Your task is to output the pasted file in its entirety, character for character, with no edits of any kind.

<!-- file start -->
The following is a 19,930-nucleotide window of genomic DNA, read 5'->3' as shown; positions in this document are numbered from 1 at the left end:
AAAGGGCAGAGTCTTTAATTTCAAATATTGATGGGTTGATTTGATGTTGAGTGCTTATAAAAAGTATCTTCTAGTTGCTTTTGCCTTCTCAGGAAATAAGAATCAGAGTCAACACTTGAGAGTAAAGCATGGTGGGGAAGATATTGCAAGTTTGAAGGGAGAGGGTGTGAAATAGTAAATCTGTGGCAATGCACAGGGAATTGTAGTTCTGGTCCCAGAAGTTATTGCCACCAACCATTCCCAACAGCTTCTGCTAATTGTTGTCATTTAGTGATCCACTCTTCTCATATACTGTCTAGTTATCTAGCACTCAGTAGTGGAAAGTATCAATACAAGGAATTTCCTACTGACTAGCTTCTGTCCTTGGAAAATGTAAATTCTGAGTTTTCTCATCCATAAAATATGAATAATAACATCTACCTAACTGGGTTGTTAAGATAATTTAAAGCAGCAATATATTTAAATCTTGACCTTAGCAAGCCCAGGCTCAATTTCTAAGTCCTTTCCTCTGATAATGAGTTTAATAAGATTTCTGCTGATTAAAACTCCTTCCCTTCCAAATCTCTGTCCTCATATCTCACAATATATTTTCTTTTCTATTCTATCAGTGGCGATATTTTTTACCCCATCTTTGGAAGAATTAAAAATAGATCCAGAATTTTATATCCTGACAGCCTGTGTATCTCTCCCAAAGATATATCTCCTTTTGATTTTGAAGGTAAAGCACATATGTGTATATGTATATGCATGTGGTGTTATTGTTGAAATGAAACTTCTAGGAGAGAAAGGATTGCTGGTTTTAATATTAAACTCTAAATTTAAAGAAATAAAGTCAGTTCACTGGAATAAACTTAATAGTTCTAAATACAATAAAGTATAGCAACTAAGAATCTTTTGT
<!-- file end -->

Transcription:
The following is a 19,930-nucleotide window of genomic DNA, read 5'->3' as shown; positions in this document are numbered from 1 at the left end:
AAAGGGCAGAGTCTTTAATTTCAAATATTGATGGGTTGATTTGATGTTGAGTGCTTATAAAAAGTATCTTCTAGTTGCTTTTGCCTTCTCAGGAAATAAGAATCAGAGTCAACACTTGAGAGTAAAGCATGGTGGGGAAGATATTGCAAGTTTGAAGGGAGAGGGTGTGAAATAGTAAATCTGTGGCAATGCACAGGGAATTGTAGTTCTGGTCCCAGAAGTTATTGCCACCAACCATTCCCAACAGCTTCTGCTAATTGTTGTCATTTAGTGATCCACTCTTCTCATATACTGTCTAGTTATCTAGCACTCAGTAGTGGAAAGTATCAATACAAGGAATTTCCTACTGACTAGCTTCTGTCCTTGGAAAATGTAAATTCTGAGTTTTCTCATCCATAAAATATGAATAATAACATCTACCTAACTGGGTTGTTAAGATAATTTAAAGCAGCAATATATTTAAATCTTGACCTTAGCAAGCCCAGGCTCAATTTCTAAGTCCTTTCCTCTGATAATGAGTTTAATAAGATTTCTGCTGATTAAAACTCCTTCCCTTCCAAATCTCTGTCCTCATATCTCACAATATATTTTCTTTTCTATTCTATCAGTGGCGATATTTTTTACCCCATCTTTGGAAGAATTAAAAATAGATCCAGAATTTTATATCCTGACAGCCTGTGTATCTCTCCCAAAGATATATCTCCTTTTGATTTTGAAGGTAAAGCACATATGTGTATATGTATATGCATGTGGTGTTATTGTTGAAATGAAACTTCTAGGAGAGAAAGGATTGCTGGTTTTAATATTAAACTCTAAATTTAAAGAAATAAAGTCAGTTCACTGGAATAAACTTAATAGTTCTAAATACAATAAAGTATAGCAACTAAGAATCTTTTGT